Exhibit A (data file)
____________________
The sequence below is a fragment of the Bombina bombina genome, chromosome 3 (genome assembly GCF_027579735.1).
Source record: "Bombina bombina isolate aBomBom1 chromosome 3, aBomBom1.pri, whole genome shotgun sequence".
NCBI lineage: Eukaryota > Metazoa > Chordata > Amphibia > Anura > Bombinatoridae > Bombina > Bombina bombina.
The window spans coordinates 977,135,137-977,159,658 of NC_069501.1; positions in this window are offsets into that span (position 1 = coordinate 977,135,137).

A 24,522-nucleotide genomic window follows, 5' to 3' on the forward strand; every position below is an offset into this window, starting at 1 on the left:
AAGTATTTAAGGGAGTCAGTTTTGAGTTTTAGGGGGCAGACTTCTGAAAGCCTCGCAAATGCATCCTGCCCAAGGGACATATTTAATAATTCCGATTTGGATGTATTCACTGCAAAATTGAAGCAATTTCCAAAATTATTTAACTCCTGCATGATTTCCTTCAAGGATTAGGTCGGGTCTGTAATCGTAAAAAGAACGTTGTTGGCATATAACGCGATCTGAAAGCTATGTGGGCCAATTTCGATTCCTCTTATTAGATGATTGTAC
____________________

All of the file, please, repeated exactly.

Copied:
The sequence below is a fragment of the Bombina bombina genome, chromosome 3 (genome assembly GCF_027579735.1).
Source record: "Bombina bombina isolate aBomBom1 chromosome 3, aBomBom1.pri, whole genome shotgun sequence".
NCBI lineage: Eukaryota > Metazoa > Chordata > Amphibia > Anura > Bombinatoridae > Bombina > Bombina bombina.
The window spans coordinates 977,135,137-977,159,658 of NC_069501.1; positions in this window are offsets into that span (position 1 = coordinate 977,135,137).

A 24,522-nucleotide genomic window follows, 5' to 3' on the forward strand; every position below is an offset into this window, starting at 1 on the left:
AAGTATTTAAGGGAGTCAGTTTTGAGTTTTAGGGGGCAGACTTCTGAAAGCCTCGCAAATGCATCCTGCCCAAGGGACATATTTAATAATTCCGATTTGGATGTATTCACTGCAAAATTGAAGCAATTTCCAAAATTATTTAACTCCTGCATGATTTCCTTCAAGGATTAGGTCGGGTCTGTAATCGTAAAAAGAACGTTGTTGGCATATAACGCGATCTGAAAGCTATGTGGGCCAATTTCGATTCCTCTTATTAGATGATTGTAC